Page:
Dogs have a surprising ability to quickly learn what their 'alpha' (the leader of the pack) wants. This is almost always accomplished by associating a verbal command with behaviour, followed by praise. Punishment is usually counter-productive, and nowhere more so than in toilet training. Never rub a dog's nose in waste.

Paper and/or crate training is preferred by some. A pup can be trained to go on a newspaper, or on one of the chemically treated puppy pads designed for the purpose. Some small breeds that live all day in the home may not need to go outside at all.

The technique has a couple of down sides however. Unlike cats, dogs will rarely go in a perfumed litter box. Newspapers (even with the top layer removed after the dog goes) will eventually create an unpleasant smell in the house.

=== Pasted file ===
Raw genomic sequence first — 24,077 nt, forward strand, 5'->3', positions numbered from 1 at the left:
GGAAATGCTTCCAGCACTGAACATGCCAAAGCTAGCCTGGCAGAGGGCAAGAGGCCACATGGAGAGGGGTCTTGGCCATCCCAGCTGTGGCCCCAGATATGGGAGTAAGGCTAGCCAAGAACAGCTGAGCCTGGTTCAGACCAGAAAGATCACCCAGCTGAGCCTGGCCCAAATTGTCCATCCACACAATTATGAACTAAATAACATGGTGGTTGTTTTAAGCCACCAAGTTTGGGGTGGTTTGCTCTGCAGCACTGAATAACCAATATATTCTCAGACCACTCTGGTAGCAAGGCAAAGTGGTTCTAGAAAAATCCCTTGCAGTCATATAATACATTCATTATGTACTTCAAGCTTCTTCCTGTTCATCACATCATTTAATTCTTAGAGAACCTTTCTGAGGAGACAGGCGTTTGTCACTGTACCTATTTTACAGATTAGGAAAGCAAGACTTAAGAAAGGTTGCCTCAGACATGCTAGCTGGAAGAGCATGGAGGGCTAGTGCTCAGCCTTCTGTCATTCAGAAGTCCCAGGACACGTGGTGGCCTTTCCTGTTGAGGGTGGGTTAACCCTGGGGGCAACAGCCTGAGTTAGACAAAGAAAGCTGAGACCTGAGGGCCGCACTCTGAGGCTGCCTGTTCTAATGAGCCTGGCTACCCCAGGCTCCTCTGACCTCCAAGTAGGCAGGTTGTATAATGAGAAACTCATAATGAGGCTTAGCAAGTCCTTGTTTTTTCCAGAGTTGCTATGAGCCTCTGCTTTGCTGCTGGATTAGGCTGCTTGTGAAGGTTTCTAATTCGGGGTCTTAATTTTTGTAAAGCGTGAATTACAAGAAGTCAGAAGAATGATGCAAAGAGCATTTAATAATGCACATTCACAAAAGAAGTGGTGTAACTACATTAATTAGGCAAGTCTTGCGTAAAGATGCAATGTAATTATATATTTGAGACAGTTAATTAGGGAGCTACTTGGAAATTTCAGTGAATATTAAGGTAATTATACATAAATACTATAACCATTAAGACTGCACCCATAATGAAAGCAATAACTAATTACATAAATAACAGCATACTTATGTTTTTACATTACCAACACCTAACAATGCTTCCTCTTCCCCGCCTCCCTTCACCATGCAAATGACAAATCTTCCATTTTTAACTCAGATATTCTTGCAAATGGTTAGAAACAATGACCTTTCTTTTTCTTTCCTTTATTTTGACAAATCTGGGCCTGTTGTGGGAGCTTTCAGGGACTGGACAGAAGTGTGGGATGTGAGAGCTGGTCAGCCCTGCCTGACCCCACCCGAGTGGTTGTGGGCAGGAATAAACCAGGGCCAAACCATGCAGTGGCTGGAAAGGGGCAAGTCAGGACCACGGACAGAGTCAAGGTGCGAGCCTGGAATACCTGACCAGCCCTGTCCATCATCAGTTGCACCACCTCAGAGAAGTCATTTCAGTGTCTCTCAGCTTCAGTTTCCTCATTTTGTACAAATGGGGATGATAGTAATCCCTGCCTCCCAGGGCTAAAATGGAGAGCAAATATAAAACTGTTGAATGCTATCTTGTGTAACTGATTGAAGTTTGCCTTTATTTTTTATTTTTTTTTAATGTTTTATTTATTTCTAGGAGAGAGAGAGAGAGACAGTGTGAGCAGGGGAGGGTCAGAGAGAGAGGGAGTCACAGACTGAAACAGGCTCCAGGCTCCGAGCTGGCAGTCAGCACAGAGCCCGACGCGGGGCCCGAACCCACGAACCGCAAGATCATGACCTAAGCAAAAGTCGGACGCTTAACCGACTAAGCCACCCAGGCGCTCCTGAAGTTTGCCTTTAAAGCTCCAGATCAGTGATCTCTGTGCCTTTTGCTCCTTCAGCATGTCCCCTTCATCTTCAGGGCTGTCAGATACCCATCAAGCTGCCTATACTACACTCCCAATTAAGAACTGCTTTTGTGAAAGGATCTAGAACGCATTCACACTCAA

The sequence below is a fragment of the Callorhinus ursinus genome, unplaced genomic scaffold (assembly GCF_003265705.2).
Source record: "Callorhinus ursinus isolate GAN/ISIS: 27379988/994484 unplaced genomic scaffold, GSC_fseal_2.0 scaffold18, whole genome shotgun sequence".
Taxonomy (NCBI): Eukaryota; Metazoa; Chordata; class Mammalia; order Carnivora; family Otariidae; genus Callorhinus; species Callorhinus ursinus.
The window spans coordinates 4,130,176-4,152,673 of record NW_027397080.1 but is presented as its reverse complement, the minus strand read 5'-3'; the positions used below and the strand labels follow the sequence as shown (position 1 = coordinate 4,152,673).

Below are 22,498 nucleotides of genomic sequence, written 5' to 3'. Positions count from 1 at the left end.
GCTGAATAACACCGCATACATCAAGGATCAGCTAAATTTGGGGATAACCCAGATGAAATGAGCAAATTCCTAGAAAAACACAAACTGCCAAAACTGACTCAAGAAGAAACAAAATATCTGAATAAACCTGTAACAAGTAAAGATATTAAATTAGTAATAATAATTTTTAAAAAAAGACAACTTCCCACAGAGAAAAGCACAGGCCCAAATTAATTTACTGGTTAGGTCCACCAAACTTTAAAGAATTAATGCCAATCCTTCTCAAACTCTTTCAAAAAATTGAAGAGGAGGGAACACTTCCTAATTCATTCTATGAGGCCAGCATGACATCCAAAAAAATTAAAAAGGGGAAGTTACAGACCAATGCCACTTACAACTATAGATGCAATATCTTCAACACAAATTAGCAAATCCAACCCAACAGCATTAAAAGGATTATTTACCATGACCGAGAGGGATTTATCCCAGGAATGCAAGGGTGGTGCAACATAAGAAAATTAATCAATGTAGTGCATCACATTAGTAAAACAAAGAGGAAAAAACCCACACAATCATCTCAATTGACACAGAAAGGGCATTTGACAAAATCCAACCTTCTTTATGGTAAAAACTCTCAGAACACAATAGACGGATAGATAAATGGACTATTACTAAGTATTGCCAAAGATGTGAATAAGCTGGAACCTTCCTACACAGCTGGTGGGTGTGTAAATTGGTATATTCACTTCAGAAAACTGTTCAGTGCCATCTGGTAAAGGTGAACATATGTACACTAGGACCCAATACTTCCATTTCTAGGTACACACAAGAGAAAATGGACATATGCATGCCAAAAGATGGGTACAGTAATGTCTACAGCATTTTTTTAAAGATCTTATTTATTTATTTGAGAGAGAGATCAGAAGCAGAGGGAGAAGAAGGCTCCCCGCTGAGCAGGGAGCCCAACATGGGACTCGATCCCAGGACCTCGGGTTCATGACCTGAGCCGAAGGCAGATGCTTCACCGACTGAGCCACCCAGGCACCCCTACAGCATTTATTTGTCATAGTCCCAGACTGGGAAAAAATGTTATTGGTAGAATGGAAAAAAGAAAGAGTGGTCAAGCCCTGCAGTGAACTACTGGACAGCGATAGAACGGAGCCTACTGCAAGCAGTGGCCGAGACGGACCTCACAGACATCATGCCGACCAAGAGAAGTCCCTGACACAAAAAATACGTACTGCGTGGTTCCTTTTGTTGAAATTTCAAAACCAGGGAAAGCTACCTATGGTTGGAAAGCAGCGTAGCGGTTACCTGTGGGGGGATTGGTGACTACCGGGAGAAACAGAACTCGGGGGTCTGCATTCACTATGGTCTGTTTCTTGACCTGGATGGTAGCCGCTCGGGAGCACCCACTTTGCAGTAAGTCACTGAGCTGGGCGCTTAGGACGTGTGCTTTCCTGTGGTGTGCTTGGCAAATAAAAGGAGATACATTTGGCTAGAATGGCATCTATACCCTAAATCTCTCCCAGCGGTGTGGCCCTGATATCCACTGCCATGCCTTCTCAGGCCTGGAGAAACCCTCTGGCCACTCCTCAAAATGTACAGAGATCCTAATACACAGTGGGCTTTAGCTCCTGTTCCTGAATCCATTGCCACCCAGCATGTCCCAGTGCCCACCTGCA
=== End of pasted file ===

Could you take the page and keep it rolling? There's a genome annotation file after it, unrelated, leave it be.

Also, long before the odour becomes unattractive to humans, dogs can smell their own distinctive aroma. They don't find it unattractive - quite the opposite. And that's the problem.

Dogs that are paper trained will often prefer to eliminate indoors. Sometimes they'll miss the paper by only an inch, creating a mess to clean up.

Once the odour is in the carpet, the dog will often seek that spot out as its proper 'place to go'. This makes training the dog to go to the toilet outside even more difficult. Best to suffer a few accidents than to create a hard-to-overcome habit.

Patience, praise and consistency are the keys to any dog training. Elimination training is the first test for you and your dog.

About The Author
Terry King runs Parcel Pets - http://www.pets2home.co.uk/cat--Training-Aids--TRAINING_AIDS.html - a leading UK pet supplies web site and has had pets all his life. He lives with his wife Louise, dog Sam, Cat Sabrina and 5 fish!